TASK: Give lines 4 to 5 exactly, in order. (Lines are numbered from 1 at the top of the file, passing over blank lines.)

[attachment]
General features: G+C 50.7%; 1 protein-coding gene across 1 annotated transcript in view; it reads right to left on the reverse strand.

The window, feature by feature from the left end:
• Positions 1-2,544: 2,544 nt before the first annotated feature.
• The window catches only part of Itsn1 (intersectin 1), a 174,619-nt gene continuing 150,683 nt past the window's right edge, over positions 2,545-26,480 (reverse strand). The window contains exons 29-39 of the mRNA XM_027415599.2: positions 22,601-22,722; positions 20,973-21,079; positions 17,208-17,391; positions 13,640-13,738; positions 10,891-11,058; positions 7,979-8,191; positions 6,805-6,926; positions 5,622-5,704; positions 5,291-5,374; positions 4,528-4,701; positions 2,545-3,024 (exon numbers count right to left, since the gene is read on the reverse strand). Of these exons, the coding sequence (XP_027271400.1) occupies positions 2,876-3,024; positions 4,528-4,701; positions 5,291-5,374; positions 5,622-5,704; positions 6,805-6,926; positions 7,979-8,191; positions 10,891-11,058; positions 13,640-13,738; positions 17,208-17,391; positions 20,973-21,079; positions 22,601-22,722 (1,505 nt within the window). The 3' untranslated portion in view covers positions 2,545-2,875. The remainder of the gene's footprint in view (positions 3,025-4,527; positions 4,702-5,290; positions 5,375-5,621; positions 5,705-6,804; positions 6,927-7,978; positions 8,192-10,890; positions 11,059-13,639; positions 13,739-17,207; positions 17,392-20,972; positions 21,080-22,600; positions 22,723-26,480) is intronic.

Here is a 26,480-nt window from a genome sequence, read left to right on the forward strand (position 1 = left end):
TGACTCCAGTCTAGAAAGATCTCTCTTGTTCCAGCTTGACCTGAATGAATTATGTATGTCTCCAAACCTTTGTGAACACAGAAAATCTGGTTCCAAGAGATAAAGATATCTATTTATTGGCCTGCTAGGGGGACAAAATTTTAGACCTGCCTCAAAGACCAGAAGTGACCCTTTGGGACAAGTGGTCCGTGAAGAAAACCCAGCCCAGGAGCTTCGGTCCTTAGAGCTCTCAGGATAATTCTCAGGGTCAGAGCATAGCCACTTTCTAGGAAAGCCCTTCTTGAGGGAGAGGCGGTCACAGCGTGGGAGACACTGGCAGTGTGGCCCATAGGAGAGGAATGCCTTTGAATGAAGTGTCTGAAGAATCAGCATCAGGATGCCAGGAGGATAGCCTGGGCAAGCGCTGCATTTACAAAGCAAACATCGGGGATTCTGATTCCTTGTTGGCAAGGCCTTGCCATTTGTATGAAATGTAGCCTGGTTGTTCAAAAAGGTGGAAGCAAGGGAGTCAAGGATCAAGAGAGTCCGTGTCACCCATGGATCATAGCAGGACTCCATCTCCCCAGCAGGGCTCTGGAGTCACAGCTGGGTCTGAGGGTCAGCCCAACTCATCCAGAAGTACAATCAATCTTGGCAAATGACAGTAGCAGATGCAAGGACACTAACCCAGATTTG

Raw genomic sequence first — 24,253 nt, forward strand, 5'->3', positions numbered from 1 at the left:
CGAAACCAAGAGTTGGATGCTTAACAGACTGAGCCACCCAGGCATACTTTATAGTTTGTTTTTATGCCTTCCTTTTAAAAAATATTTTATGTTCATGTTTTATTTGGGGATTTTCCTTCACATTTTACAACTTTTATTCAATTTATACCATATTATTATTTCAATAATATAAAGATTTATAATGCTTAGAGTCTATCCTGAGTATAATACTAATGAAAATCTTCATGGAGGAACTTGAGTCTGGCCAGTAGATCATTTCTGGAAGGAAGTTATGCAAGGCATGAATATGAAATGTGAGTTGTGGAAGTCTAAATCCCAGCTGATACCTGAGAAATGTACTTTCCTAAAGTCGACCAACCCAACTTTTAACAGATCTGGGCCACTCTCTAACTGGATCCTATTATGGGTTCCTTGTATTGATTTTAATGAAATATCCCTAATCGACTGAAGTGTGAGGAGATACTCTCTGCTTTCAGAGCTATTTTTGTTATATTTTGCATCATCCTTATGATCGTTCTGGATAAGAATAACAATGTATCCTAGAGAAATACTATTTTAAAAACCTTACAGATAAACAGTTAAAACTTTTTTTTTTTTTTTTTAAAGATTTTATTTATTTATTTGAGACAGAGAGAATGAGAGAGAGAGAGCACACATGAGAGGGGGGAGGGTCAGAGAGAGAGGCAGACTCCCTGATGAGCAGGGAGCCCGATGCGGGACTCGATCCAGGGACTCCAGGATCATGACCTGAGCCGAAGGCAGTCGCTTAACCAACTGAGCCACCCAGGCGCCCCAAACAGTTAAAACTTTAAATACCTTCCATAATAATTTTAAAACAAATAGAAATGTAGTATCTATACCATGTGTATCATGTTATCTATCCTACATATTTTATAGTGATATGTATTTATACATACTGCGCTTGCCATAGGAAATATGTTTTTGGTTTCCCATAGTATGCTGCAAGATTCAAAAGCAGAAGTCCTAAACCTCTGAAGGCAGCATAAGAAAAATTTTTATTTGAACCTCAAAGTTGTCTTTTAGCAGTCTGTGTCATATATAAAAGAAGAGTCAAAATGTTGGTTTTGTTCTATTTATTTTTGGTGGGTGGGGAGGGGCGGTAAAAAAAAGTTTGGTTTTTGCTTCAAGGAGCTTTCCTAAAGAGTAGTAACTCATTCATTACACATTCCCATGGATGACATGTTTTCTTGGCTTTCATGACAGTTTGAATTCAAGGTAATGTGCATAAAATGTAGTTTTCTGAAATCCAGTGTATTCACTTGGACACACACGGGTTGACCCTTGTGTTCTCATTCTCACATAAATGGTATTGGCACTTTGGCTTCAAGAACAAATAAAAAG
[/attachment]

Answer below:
• The window catches only part of Itsn1 (intersectin 1), a 174,619-nt gene continuing 150,683 nt past the window's right edge, over positions 2,545-26,480 (reverse strand). The window contains exons 29-39 of the mRNA XM_027415599.2: positions 22,601-22,722; positions 20,973-21,079; positions 17,208-17,391; positions 13,640-13,738; positions 10,891-11,058; positions 7,979-8,191; positions 6,805-6,926; positions 5,622-5,704; positions 5,291-5,374; positions 4,528-4,701; positions 2,545-3,024 (exon numbers count right to left, since the gene is read on the reverse strand). Of these exons, the coding sequence (XP_027271400.1) occupies positions 2,876-3,024; positions 4,528-4,701; positions 5,291-5,374; positions 5,622-5,704; positions 6,805-6,926; positions 7,979-8,191; positions 10,891-11,058; positions 13,640-13,738; positions 17,208-17,391; positions 20,973-21,079; positions 22,601-22,722 (1,505 nt within the window). The 3' untranslated portion in view covers positions 2,545-2,875. The remainder of the gene's footprint in view (positions 3,025-4,527; positions 4,702-5,290; positions 5,375-5,621; positions 5,705-6,804; positions 6,927-7,978; positions 8,192-10,890; positions 11,059-13,639; positions 13,739-17,207; positions 17,392-20,972; positions 21,080-22,600; positions 22,723-26,480) is intronic.

Here is a 26,480-nt window from a genome sequence, read left to right on the forward strand (position 1 = left end):